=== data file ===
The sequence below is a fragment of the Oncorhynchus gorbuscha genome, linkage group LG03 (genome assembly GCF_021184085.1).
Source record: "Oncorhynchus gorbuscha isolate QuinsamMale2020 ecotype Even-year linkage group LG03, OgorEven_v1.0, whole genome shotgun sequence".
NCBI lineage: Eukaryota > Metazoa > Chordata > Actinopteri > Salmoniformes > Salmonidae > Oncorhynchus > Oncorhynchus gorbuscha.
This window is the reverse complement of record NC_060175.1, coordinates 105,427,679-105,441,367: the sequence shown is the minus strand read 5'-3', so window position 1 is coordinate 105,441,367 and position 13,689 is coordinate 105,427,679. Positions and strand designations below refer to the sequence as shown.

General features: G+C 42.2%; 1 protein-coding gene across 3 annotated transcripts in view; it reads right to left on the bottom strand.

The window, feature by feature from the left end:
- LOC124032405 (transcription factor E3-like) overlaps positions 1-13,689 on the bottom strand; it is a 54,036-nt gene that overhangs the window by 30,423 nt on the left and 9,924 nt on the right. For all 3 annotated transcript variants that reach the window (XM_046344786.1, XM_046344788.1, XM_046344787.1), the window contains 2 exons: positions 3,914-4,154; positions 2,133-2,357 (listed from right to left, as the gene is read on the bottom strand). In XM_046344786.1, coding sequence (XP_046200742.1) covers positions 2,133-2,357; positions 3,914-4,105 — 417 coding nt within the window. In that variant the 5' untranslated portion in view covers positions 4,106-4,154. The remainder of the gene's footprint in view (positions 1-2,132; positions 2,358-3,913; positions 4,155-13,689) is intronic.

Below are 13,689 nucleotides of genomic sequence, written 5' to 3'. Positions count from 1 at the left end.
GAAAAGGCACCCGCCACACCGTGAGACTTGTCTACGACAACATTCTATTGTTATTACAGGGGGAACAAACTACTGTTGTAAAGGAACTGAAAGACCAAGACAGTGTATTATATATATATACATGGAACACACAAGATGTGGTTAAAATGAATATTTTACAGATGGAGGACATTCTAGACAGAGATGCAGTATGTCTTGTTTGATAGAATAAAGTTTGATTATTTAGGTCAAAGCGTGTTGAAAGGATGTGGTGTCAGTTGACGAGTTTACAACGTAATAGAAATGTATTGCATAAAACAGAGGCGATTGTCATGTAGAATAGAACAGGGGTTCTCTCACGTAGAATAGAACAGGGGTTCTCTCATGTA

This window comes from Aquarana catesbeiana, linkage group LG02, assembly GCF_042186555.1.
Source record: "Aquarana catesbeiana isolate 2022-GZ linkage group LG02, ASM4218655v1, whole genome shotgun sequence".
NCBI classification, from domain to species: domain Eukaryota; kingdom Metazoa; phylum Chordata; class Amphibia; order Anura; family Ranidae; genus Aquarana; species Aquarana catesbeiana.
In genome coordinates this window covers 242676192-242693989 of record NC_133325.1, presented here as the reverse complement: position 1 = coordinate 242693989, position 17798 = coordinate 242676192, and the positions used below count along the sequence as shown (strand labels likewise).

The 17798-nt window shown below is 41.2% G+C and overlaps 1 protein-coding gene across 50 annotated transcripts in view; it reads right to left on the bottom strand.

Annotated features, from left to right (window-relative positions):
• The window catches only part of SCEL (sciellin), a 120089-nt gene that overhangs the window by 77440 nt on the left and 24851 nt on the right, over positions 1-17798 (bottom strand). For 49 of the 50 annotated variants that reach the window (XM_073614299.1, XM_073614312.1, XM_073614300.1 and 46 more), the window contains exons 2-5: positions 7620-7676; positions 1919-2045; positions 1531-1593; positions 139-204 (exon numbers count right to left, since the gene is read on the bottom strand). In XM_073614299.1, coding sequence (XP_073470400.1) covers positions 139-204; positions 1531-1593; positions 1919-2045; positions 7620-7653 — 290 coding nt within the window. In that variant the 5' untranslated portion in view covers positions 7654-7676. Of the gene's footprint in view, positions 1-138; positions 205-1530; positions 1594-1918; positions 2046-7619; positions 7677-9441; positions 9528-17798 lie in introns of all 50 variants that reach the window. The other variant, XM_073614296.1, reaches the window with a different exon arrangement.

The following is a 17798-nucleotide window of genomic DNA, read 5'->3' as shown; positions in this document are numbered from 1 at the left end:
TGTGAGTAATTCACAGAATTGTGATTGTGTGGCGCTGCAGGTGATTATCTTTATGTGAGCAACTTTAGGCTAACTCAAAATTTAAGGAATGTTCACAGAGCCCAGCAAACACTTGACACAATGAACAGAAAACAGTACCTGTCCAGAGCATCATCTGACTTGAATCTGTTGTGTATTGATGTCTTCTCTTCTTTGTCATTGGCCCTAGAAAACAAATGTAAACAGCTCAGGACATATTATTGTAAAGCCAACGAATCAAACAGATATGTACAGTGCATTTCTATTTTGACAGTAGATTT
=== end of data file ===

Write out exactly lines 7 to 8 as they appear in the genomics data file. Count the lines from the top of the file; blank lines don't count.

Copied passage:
- LOC124032405 (transcription factor E3-like) overlaps positions 1-13,689 on the bottom strand; it is a 54,036-nt gene that overhangs the window by 30,423 nt on the left and 9,924 nt on the right. For all 3 annotated transcript variants that reach the window (XM_046344786.1, XM_046344788.1, XM_046344787.1), the window contains 2 exons: positions 3,914-4,154; positions 2,133-2,357 (listed from right to left, as the gene is read on the bottom strand). In XM_046344786.1, coding sequence (XP_046200742.1) covers positions 2,133-2,357; positions 3,914-4,105 — 417 coding nt within the window. In that variant the 5' untranslated portion in view covers positions 4,106-4,154. The remainder of the gene's footprint in view (positions 1-2,132; positions 2,358-3,913; positions 4,155-13,689) is intronic.

Below are 13,689 nucleotides of genomic sequence, written 5' to 3'. Positions count from 1 at the left end.